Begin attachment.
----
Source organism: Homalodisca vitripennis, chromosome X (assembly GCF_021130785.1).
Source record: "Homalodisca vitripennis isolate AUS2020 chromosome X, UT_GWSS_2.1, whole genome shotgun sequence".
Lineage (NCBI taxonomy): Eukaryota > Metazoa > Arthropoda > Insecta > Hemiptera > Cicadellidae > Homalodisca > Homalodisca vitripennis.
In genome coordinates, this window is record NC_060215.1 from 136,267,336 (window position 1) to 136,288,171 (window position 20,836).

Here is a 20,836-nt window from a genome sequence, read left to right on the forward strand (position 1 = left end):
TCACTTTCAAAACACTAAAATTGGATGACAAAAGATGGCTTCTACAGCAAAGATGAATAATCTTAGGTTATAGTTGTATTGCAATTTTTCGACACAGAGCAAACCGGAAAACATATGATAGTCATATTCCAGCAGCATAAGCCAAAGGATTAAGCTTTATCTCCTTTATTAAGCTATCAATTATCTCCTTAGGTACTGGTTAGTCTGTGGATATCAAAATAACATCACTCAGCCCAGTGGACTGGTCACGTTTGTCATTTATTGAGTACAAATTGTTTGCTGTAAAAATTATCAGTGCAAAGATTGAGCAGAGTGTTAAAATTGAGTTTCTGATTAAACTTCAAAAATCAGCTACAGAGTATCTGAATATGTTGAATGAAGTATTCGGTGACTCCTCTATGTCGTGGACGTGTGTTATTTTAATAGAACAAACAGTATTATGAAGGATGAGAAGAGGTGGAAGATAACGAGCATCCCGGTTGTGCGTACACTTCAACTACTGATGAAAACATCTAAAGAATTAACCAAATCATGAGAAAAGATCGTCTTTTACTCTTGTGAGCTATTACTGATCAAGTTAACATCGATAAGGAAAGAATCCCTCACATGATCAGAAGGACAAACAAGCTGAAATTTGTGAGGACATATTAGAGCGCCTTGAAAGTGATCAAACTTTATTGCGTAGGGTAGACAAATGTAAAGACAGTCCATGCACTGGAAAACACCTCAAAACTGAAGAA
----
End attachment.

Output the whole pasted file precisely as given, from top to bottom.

Source organism: Homalodisca vitripennis, chromosome X (assembly GCF_021130785.1).
Source record: "Homalodisca vitripennis isolate AUS2020 chromosome X, UT_GWSS_2.1, whole genome shotgun sequence".
Lineage (NCBI taxonomy): Eukaryota > Metazoa > Arthropoda > Insecta > Hemiptera > Cicadellidae > Homalodisca > Homalodisca vitripennis.
In genome coordinates, this window is record NC_060215.1 from 136,267,336 (window position 1) to 136,288,171 (window position 20,836).

Here is a 20,836-nt window from a genome sequence, read left to right on the forward strand (position 1 = left end):
TCACTTTCAAAACACTAAAATTGGATGACAAAAGATGGCTTCTACAGCAAAGATGAATAATCTTAGGTTATAGTTGTATTGCAATTTTTCGACACAGAGCAAACCGGAAAACATATGATAGTCATATTCCAGCAGCATAAGCCAAAGGATTAAGCTTTATCTCCTTTATTAAGCTATCAATTATCTCCTTAGGTACTGGTTAGTCTGTGGATATCAAAATAACATCACTCAGCCCAGTGGACTGGTCACGTTTGTCATTTATTGAGTACAAATTGTTTGCTGTAAAAATTATCAGTGCAAAGATTGAGCAGAGTGTTAAAATTGAGTTTCTGATTAAACTTCAAAAATCAGCTACAGAGTATCTGAATATGTTGAATGAAGTATTCGGTGACTCCTCTATGTCGTGGACGTGTGTTATTTTAATAGAACAAACAGTATTATGAAGGATGAGAAGAGGTGGAAGATAACGAGCATCCCGGTTGTGCGTACACTTCAACTACTGATGAAAACATCTAAAGAATTAACCAAATCATGAGAAAAGATCGTCTTTTACTCTTGTGAGCTATTACTGATCAAGTTAACATCGATAAGGAAAGAATCCCTCACATGATCAGAAGGACAAACAAGCTGAAATTTGTGAGGACATATTAGAGCGCCTTGAAAGTGATCAAACTTTATTGCGTAGGGTAGACAAATGTAAAGACAGTCCATGCACTGGAAAACACCTCAAAACTGAAGAA